Mother says Oregon hospital denied her son life-saving surgery because of autism

Sunshine Bodey claims her son was denied a life-saving heart transplant at their local Oregon hospital because of his autism, and he would have died if she and her family had not been able to find a hospital in California willing to operate on him, according to an op-ed in The Oregonian.

Ms. Bodey writes the hospital told her no facility would ever agree to operate on her son, who is unable to communicate verbally and has sensory and motor difficulties. However, Palo Alto, Calif.-based Lucile Packard Children's Hospital said they would accept him as a patient though it was unclear if he would be able to survive the flight from Oregon to California. After multiple open heart surgeries, he eventually underwent a heart transplant and recovered successfully.

Ms. Bodey argues that although her son's case had a happy ending, it is indicative of problems that many autistic and other developmentally disabled patients face when they are in need of organ transplants.

"Transplant programs are given wide latitude in deciding whether to take a patient's disability into account. A 2008 study by the Stanford Center for Biomedical Ethics found that 43 percent of the 50 pediatric heart, liver and kidney transplant programs surveyed always or usually considered neurodevelopmental delays, while 39 percent rarely or never did," Ms. Bodey wrote in The Oregonian.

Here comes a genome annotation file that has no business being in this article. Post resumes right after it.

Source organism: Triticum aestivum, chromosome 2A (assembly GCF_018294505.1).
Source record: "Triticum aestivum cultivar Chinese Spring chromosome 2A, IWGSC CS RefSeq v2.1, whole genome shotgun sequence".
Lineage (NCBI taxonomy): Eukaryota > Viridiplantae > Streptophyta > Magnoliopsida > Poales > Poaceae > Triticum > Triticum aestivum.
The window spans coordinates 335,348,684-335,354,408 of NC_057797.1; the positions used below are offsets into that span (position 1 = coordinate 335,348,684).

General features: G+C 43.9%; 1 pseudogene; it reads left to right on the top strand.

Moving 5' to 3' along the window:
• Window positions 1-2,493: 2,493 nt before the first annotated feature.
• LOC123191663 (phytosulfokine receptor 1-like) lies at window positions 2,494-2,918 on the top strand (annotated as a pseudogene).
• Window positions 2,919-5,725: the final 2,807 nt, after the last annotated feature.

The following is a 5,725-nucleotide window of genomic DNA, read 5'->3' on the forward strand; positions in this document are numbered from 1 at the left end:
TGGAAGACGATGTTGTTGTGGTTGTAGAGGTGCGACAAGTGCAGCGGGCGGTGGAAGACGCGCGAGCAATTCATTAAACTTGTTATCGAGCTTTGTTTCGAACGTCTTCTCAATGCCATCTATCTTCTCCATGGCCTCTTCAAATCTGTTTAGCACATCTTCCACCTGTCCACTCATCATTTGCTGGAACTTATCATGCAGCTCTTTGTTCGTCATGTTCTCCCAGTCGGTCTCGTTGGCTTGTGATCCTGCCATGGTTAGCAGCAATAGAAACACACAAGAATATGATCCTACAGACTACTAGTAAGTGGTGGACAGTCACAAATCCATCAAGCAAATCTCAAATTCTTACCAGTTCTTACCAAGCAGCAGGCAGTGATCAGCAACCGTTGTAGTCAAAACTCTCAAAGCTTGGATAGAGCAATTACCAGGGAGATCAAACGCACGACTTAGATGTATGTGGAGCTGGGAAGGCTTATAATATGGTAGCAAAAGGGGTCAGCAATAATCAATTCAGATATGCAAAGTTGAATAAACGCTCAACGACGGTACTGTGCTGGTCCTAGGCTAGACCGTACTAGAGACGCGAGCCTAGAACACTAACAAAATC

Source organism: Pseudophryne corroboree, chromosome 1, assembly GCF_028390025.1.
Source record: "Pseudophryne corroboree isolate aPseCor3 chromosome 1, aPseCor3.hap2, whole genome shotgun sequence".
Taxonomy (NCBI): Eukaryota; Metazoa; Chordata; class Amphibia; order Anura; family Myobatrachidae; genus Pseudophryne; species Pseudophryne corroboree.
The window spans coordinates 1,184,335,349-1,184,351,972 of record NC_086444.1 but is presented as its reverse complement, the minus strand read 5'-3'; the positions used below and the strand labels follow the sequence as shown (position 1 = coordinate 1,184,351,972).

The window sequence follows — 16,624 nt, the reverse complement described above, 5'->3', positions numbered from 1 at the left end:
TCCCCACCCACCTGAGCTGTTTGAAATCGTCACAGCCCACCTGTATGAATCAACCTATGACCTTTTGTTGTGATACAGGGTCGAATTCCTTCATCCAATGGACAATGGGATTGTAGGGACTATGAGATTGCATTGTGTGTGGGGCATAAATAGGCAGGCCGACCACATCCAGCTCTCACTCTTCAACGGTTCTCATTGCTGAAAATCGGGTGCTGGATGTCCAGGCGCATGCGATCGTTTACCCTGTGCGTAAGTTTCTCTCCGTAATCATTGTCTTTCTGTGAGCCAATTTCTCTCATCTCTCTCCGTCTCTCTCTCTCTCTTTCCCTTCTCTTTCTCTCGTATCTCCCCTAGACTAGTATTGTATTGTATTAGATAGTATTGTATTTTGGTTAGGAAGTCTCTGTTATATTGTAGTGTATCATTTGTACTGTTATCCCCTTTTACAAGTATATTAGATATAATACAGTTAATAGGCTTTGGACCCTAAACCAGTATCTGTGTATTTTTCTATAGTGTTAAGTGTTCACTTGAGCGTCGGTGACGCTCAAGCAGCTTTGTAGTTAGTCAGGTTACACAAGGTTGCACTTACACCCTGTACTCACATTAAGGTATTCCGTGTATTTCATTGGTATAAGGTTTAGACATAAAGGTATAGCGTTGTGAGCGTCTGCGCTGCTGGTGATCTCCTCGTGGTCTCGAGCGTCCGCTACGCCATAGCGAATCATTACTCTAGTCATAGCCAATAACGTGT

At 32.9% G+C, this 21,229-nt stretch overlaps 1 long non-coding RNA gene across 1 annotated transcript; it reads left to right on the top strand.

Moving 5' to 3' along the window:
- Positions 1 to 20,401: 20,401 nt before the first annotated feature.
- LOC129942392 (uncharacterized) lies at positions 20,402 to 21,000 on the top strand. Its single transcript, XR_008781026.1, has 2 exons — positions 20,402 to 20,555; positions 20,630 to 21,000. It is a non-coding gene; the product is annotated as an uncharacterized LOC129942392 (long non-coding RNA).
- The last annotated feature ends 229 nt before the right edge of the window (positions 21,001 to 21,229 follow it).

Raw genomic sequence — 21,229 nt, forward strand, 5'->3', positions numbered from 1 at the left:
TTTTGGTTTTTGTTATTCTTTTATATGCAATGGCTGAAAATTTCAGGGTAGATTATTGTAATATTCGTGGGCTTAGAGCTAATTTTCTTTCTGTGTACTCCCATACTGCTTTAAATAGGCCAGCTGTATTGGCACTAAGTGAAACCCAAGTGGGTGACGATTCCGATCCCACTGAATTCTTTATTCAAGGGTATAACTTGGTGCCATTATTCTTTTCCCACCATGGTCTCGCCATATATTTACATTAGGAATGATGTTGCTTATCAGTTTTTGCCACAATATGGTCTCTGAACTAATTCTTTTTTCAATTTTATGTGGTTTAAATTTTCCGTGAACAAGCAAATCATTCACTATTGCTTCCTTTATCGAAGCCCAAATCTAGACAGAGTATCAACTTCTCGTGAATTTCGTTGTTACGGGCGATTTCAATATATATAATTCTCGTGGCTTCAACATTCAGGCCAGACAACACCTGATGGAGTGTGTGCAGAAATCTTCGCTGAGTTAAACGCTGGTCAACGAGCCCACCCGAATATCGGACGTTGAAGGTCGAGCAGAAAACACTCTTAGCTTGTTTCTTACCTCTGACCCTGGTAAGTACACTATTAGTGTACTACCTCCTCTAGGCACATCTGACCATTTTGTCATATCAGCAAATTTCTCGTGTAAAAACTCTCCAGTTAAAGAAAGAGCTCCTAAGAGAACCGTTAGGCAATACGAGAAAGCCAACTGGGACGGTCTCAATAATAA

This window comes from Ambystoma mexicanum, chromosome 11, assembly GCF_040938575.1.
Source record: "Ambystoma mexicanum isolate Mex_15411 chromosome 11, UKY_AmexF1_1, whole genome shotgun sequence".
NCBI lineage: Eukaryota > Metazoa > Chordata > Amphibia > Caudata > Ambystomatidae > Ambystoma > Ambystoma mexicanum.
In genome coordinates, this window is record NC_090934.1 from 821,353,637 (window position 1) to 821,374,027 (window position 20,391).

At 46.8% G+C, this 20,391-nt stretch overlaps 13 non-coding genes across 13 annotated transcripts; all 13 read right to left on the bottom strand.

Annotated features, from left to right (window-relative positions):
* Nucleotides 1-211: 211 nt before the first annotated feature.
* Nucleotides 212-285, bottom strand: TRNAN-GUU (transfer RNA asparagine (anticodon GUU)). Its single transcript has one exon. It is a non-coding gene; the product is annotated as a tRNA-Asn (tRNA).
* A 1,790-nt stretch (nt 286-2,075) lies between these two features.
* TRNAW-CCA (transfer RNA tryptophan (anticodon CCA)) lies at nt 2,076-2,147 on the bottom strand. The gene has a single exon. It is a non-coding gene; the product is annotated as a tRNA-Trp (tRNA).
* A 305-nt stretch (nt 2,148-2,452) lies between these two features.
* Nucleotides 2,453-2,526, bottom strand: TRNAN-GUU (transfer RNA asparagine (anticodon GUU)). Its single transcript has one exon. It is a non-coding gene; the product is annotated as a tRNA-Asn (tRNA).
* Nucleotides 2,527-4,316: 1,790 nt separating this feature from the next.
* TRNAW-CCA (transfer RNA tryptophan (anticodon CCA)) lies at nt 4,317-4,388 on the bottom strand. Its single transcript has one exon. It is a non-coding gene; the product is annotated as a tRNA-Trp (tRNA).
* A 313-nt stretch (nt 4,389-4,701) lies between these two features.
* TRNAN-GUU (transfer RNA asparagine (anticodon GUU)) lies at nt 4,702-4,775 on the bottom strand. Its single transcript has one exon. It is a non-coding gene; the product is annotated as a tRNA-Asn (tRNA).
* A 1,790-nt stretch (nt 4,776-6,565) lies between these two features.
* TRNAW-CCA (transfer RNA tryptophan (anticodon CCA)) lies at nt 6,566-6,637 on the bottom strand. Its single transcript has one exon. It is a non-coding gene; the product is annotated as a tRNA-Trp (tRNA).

While the American with Disabilities Act created rules outlawing discrimination, Ms. Bodey said states must focus more on enforcing these rules.

More articles on hospital-physician relationships:

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Malcolm Gladwell: To create better physicians, send med students to art school

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